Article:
Please reload

Recent Posts

Fueling for Sports: An organic mistake.

October 4, 2016

Please reload

Featured Posts

Help! My child grinds his/her teeth at night. What can I do?

August 15, 2017


It is estimated that 1 in 4 children will experience night-time tooth grinding and clenching (bruxism) up until age 11 years old. The noise created by tooth grinding can be loud and be startling to parents, siblings, and caregivers. Although the person grinding their teeth may not be aware of the condition itself, they may be aware of the symptoms that can develop that include: jaw tenderness, earaches, headaches, worn teeth, and increased tooth sensitivity.


There are many reasons that tooth grinding can occur, that include: allergies, sleep disorders, endocrine disorders, stress, airway restriction, and obstructive sleep apnea. Genetics can also contribute to this disorder, and grinding may tend to run in families.


If you think your child has bruxism, talk to your pediatric dentist right away. While bruxism can be a normal finding, it may also create problems. Your dentist can evaluate whether the grinding is causing tooth damage. Another areasof concern in children is obstructive sleep apnea, which is more easily treated early in childhood and can improve overall health as well.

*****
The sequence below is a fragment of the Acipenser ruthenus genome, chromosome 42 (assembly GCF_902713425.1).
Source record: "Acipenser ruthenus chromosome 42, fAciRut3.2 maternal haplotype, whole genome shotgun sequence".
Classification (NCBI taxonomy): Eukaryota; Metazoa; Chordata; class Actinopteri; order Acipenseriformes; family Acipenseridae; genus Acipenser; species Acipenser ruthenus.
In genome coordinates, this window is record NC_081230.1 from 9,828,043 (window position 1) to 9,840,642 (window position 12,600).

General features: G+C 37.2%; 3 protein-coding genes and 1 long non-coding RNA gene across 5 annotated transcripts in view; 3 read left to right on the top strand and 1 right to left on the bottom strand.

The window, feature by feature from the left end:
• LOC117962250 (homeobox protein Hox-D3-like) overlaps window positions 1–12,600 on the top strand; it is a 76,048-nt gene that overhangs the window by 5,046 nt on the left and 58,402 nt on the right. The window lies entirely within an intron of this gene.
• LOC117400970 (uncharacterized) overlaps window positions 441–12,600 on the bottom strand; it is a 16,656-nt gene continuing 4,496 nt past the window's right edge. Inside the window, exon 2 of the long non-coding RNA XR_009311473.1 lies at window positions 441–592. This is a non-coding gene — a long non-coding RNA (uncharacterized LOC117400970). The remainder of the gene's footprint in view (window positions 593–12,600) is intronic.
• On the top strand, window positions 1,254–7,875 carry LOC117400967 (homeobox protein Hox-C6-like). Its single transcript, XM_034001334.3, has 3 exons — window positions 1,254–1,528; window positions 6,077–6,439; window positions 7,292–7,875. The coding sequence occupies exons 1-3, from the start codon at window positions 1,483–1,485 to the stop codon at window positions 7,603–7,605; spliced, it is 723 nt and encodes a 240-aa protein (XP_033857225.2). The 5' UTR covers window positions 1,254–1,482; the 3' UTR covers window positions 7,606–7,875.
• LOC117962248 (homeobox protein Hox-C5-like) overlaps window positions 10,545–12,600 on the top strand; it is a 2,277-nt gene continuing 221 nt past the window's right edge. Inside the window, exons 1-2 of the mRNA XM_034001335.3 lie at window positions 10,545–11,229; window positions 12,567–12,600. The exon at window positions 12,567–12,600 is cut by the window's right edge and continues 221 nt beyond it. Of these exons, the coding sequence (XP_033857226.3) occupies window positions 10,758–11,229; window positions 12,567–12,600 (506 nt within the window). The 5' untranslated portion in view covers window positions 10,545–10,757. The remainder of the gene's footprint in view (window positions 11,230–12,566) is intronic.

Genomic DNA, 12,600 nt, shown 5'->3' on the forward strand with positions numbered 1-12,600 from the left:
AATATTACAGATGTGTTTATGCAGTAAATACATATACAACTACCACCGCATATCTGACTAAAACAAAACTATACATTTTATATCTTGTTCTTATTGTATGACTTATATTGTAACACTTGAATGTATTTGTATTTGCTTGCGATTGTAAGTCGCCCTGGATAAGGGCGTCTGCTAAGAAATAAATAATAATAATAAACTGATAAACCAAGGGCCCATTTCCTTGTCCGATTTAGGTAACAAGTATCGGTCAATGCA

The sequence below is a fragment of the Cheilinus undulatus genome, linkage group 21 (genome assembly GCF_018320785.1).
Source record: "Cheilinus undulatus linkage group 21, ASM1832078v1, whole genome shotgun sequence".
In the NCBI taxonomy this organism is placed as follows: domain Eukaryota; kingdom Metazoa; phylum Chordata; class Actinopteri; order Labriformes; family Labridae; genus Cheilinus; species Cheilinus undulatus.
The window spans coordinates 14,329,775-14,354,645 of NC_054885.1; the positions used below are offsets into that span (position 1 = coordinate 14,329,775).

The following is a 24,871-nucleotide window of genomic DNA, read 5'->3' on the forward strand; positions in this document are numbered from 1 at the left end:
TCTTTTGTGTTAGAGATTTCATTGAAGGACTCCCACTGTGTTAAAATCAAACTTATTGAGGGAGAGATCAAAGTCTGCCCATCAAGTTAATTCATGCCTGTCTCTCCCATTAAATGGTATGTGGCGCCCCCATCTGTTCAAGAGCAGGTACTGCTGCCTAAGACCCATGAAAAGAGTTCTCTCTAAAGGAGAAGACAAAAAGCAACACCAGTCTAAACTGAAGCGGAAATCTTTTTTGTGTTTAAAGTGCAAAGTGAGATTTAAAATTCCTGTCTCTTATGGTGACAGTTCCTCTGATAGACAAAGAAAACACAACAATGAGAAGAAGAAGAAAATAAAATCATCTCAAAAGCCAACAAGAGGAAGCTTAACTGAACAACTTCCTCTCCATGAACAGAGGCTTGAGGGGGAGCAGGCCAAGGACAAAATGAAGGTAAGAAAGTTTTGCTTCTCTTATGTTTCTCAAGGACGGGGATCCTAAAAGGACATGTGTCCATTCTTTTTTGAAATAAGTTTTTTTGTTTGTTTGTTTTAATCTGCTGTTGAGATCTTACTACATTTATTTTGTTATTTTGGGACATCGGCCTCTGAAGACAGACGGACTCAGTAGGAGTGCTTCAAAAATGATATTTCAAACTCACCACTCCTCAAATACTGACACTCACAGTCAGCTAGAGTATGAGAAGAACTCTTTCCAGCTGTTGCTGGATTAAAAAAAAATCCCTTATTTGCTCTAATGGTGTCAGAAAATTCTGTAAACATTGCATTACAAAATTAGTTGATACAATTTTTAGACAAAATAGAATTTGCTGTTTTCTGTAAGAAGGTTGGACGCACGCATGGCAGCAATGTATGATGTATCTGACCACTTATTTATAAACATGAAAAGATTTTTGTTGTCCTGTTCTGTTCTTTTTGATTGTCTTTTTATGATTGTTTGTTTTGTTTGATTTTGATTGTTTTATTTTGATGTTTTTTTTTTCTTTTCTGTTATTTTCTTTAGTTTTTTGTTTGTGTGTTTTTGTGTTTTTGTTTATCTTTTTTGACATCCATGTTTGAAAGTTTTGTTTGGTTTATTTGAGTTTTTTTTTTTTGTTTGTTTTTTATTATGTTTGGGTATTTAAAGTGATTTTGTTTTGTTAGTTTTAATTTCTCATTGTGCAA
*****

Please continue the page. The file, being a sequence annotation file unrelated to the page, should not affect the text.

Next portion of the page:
If you suspect your child is grinding their teeth, other symptoms to tell your pediatric dentist about include: kicking in sleep, pauses in breathing during the night, bed wetting (after being potty-trained), daytime hyperactivity, and all allergies. Your dentist may evaluate your child’s bruxism, including possible causes, and perform an airway assessment, dental assessment, and review health findings.


If your dentist suspects that your child has an airway compromise or other medical condition leading to bruxism, she may also recommend an evaluation with a your pediatrician for systemic conditions and a pediatric otolaryngologist to evaluate for sleep disordered breathing conditions such as sleep apnea.


Luckily, most grinding resolves with age (and typically resolves by age 12). If your child is older than 12 years and still suffering from tooth grinding, other recommendations may be made and a mouthguard may be considered as well. Please call us today if you have any concerns about your child. 

Share on Facebook
Share on Twitter
Please reload

Follow Us